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    MTB TT length compared to road bike TT length (for XC)

    Hey folks.

    I'm planning on getting my 1st mountain bike and wanted to get a better feel for how sizing works. I'm usually focused on TT length as my primary size indicator on road and CX frames, and I wanted to see how this translates to an XC bike.

    Is there a decent enough formula for road bike TT + Xcm = mtb TT that I can use as a starting for looking at used MTB's?

    Thx!

    -Ken

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    Time for a change. stapfam's Avatar
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    Quote Originally Posted by bitterken View Post
    Hey folks.


    Is there a decent enough formula for road bike TT + Xcm = mtb TT that I can use as a starting for looking at used MTB's?



    -Ken
    Doubt it as it is the norm on Mountain bikes isto go for a smaller frame than you would normally use. On top of that most now use riser bars to stop riding with your head between your knees and to bring the bars back towards the saddle.

    Bit difficult to compare sizes really but I have noticed that on the road bike I use a 535 mm top tube on a 51cm frame and on the MTB I have a 15" frame with riser bars. Never bothered to measure the top tube length on it.
    How long was I in the army? Five foot seven.


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    I have senior moments... bikinfool's Avatar
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    Quote Originally Posted by bitterken View Post
    Hey folks.

    I'm planning on getting my 1st mountain bike and wanted to get a better feel for how sizing works. I'm usually focused on TT length as my primary size indicator on road and CX frames, and I wanted to see how this translates to an XC bike.

    Is there a decent enough formula for road bike TT + Xcm = mtb TT that I can use as a starting for looking at used MTB's?

    Thx!

    -Ken
    My top tubes between road and mountain bikes are fairly close for ETT, my road bike is actually a tad shorter than most of my mountain bikes. Depends on the mountain bike as well as your preferences. Go test ride some in the type of mountain bike you're interested in and note top tube/stem/bar setups for an idea...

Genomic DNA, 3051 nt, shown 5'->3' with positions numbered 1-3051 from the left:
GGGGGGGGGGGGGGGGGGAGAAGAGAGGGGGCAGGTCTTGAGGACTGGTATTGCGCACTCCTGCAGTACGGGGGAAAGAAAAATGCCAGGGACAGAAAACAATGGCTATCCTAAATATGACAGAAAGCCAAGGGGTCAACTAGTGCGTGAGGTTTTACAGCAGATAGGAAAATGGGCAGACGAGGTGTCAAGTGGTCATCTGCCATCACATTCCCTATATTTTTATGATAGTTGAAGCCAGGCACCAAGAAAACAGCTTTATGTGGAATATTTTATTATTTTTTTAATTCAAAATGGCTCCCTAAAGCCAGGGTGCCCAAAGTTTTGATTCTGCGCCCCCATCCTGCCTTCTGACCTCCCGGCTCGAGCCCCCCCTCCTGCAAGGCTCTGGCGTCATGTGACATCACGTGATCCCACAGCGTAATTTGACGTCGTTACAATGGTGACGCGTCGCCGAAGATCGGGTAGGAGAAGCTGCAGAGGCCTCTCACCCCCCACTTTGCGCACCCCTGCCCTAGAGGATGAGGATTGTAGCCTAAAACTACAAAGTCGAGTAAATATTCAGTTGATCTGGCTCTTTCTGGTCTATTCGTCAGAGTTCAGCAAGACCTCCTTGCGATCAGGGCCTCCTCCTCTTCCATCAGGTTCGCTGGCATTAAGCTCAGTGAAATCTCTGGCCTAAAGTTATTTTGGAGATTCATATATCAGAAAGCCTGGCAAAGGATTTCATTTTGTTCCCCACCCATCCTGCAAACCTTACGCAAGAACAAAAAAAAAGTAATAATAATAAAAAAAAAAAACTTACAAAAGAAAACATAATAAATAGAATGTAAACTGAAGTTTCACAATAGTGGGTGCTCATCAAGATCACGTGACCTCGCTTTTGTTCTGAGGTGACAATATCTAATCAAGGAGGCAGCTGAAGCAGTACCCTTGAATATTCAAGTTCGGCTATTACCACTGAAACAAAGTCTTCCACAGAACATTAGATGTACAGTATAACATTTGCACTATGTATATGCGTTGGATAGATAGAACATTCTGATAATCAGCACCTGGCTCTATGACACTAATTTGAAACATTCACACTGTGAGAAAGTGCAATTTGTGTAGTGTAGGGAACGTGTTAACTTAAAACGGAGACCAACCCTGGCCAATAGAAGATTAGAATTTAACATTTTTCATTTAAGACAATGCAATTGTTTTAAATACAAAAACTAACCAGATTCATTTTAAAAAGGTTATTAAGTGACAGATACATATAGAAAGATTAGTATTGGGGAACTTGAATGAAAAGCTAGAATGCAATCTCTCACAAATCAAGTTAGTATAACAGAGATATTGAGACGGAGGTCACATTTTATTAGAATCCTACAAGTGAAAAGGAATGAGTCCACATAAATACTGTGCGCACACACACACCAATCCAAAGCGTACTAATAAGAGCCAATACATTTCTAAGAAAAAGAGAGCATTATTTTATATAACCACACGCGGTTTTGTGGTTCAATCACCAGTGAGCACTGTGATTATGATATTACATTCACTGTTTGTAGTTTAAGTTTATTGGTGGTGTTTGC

What kind of riding do you want to do? Good luck on having used mountain bike ads tell you what the ETT (or even manufacturer's measurment) was....
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    What size Road/CX do you ride?

    Typically, you have a longer toptube, shorter stem with MTB, but overall the same, or slightly shorter TT+Stem.

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    Thanks for the replies folks.

    Both my current road and cross bikes have 56.5cm ETT's with 11cm stems. Both are on the shorter side of my fitted reach range, but I find it to be great for the way I ride.

    There's about 12cm between the tops of my drop bars and the hoods, so the overall reach is approx 67.5cm to 79.5cm (there are angles and overlaps from the HT and ST angles, but I figure it's pretty minor.) So compared to the road bike, where do you suppose the mountain flat bar should sit - in between somewhere?

    This would be for XC riding...and I kinda got talked into trying a few XC races by some friends during the last cross season. It wasn't hard...I've been getting sorta turned off on road racing the last couple of years and if you read the road racing subforum here, you may see why.

    And as far as getting an accurate ETT measurement, I typically don't buy a used frame unless the owner can at least tell me the year and frame size so I can look up the geometry. It's doesn't always work out though...

    Thanks!

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    Dolce far niente bigbossman's Avatar
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    Quote Originally Posted by bitterken View Post
    And as far as getting an accurate ETT measurement, I typically don't buy a used frame unless the owner can at least tell me the year and frame size so I can look up the geometry. It's doesn't always work out though...
    Good luck! Having just finished the Craig's List dance in search of a hard-tail, I can tell you that in my experience it was hard to get detailed info out of the folks selling bikes. Poor or no pictures were the norm, and most ads left out the size of the frame and model year.

    Hope you have better fortune than me.

    As a full-time road rider, it seems that mtb's are a bit more "compact" on the tt. It seemed that every bike I tested that was my size felt a little cramped in the cockpit as compared to my road bikes. Bikes that were comparable to the road bikes tended to juggle "the boys" a bit too much. The compactness seems to work out for me really well on the dirt, though - different game than riding on the pavement, and being more forward (in general) seems to keep the bike moving on steep ascents.